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Thread: Seizures while in a chair

  1. #1
    Senior Member IsMaisin's Avatar
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    Seizures while in a chair

    I have epilepsy. I usually run one or two tonic-clonic (thats flop around on the floor type for the terminology challenged) a week and I am very concerned about restraining myself in the chair and not falling out when I seize.

    Does anyone have some experience or advice to pass on?

  2. #2
    Senior Member elarson's Avatar
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    Do you have aura's to know when a seizure is coming? My husband also has tonic-clonic seizures, but they have been helped by AED's, so are very rare now, and mostly just partial seizures. If you do have aura's to warn you, you could consider a chest harness (http://www.bodypoint.com), but you may be more safe getting your self out of the chair to a safe place like a carpeted floor with no dangerous things nearby. He tipped out of his chair a few times sideways, and that was more dangerous than when he slid himself out onto the floor and rode it out. I feel for you, seizures are tough. I'd be interested to hear if you come up with any solutions that work and are safe.
    Partner of an incredible stroke survivor. Limitations: hemiparesis and neglect (functional paralysis and complete lack of awareness on one side). Equipment: TiLite ZRA 2 and 2GX, Spinergy ZX-1, RioMobility Firefly. Knowledge: relative newbie for high-level equipment (2012), but willing to try to help others who are new with similar limitations (definitely not a guru, but inquisitive).

  3. #3
    Senior Member IsMaisin's Avatar
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    I do have auras that can be anywhere from 10-60 seconds. At home, my dog picks up on my Auras about 2-3 minutes out, but she is too excitable to take out with me. We had her tested and she failed the entry exam for the service dog program.

    I can also, if I have enough time to reach in my pocket, reduce the severity of the seizure by popping some quick-disolving clonazipam. It doesn't have time to stop it, but It does significantly reduce the duration and severity (I have actually broken a bone in my foot thrashing)

    Also, by the time an aura starts, I am usually somewhat confused and non-verbal. I wear a red wrist emergency tag, but no one ever looks unless I hand it to them afterwards.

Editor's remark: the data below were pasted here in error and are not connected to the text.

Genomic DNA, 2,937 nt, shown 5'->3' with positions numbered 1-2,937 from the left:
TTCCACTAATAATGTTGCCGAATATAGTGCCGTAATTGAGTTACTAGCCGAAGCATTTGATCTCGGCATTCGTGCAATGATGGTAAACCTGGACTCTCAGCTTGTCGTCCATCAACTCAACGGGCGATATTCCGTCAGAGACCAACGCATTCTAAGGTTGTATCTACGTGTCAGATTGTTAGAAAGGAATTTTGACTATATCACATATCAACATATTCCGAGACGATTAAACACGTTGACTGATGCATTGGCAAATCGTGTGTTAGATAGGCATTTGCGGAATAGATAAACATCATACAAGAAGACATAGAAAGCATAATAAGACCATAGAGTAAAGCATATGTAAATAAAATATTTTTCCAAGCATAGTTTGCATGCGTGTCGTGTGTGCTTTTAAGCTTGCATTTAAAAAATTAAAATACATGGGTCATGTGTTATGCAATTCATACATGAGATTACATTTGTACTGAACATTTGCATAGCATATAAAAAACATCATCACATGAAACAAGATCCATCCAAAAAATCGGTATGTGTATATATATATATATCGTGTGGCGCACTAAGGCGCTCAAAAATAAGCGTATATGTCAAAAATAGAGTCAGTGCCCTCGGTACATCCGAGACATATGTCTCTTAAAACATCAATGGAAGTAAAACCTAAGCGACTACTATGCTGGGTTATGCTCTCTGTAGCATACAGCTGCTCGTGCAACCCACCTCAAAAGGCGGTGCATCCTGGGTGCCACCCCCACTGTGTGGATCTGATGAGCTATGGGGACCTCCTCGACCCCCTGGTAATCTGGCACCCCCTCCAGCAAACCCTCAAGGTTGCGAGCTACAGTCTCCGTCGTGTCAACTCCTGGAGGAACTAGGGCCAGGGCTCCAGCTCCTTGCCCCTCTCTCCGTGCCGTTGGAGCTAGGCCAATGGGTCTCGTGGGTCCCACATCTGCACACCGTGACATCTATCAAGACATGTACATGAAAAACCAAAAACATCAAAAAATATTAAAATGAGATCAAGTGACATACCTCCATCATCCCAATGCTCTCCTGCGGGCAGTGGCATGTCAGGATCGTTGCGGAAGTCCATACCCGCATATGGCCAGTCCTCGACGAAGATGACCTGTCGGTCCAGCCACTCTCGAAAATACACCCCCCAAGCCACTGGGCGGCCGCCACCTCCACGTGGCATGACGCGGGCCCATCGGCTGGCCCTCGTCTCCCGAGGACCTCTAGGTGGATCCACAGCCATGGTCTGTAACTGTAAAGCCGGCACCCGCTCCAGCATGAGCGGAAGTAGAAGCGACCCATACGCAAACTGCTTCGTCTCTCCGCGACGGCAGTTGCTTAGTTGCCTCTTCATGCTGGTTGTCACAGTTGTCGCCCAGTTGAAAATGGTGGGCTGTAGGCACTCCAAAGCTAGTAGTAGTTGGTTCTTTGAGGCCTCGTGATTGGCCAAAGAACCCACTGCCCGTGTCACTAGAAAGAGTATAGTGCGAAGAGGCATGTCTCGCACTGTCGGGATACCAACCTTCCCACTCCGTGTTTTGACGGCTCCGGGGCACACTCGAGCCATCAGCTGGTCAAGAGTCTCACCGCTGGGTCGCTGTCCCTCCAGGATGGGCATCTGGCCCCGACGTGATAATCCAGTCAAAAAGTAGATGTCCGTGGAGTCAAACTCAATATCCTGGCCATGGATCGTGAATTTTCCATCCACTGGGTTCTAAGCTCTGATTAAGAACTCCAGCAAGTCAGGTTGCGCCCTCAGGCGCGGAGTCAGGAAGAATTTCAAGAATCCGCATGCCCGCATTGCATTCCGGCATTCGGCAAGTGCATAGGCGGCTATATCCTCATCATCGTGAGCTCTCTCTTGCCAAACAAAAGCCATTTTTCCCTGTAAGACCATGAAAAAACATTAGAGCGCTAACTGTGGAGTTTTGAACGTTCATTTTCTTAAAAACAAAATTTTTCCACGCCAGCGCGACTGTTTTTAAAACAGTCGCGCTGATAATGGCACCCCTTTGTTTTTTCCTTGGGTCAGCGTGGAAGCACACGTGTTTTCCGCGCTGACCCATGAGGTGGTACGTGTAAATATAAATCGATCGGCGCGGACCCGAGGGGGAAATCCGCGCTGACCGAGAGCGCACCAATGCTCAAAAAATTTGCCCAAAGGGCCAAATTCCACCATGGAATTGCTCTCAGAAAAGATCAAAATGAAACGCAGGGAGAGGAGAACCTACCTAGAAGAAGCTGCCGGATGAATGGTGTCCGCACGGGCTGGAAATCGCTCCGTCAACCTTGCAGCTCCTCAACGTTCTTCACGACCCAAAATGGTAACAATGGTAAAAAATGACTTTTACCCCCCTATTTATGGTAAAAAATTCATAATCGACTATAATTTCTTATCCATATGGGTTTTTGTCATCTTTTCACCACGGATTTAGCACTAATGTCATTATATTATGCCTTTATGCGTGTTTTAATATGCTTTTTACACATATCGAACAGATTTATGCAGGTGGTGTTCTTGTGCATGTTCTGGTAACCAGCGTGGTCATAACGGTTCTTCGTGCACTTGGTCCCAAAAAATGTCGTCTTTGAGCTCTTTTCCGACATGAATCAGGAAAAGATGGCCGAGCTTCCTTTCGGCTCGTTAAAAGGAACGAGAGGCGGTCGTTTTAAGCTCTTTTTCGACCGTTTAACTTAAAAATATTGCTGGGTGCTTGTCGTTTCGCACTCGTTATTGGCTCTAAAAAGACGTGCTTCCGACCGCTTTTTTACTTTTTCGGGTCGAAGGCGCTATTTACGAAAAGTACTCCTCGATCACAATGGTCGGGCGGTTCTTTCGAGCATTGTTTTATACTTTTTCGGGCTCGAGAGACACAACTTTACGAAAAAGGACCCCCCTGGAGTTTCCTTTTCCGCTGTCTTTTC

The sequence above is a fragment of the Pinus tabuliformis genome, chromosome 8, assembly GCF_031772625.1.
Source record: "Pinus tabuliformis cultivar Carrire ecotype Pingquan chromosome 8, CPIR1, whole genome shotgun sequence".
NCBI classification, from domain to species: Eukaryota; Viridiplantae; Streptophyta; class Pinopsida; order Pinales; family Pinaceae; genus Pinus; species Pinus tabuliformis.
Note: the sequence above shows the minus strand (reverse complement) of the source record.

4. #4
    Do you wear a seat belt or other harness when in your chair? The problem is that it is generally a bad idea to try to restrain someone who is seizing, as the seizures can be strong enough to break bones if limbs, etc. are restrained.

    Are you in contact with anyone at the Epilepsy Foundation? They may be able to provide some suggestions, or put you in touch with a discussion forum for those with seizures who may have come up with solutions for this. They do have some forums on their website.

    (KLD)

  5. #5
    Senior Member elarson's Avatar
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    We also find www.epilepsy.com to be a good resource and they also have forums.

    It's a tough one with seizures in a wheelchair, and we have found no good answers. It sounds like you thrash too much for a restraining harness to be of any benefit, and it would probably cause you more serious injury. If you have only 10-60 seconds notice, I would use that time to take the clonazipam and if possible, get in the recovery position on the ground.

    Our 2 Jack Russell's are great once a seizure has started in alerting me, but it's really hard to train for, and only I know what is happening by their sounds (nobody else does). Even though they are not proper seizure alert dogs (no training), my husband does find that their licking his face and being nearby helps him.

    I am assuming you are on AED's and have tried various AED's over time. If for any reason you have not, I would recommend that route rather than trying to be safe in the chair when they happen.
    Partner of an incredible stroke survivor. Limitations: hemiparesis and neglect (functional paralysis and complete lack of awareness on one side). Equipment: TiLite ZRA 2 and 2GX, Spinergy ZX-1, RioMobility Firefly. Knowledge: relative newbie for high-level equipment (2012), but willing to try to help others who are new with similar limitations (definitely not a guru, but inquisitive).

  6. #6
    Senior Member ~Lin's Avatar
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    Its not possible to train seizure alert since we don't know what a dog is reacting to, its just something that some dogs have the ability to do. In the general population of dogs approx 25% have the ability to seizure alert, and within service dogs this raises to about 50%. So if a seizure response service dog is placed with an individual theres about a 50% chance of them developing alerts.

    Disclaimer: Additionally, since seizure alert itself is not trained, it does not count as a trained task which is one part of the necessary triangle of training for a service dog. Not everyone is as responsible as IsMaisin (and some people just don't know they're breaking the law) and some will bring an untrained dog with the ability to alert in to public as a service dog.

    Lin
    Board Member for Assistance Dog Advocacy Project
    http://www.facebook.com/pages/Assist...06209239409178
    http://animalservices2000.org/content/node/31
    Board Member of Assistance Dog Advocacy Project working in Education. Feel free to ask me any service dog questions!

    I am not paralyzed. I have a genetic connective tissue disorder with neuro complications and a movement disorder.

  7. #7
    Senior Member IsMaisin's Avatar
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    Ok, I think I really need to rethink my options based on ya'll's advice.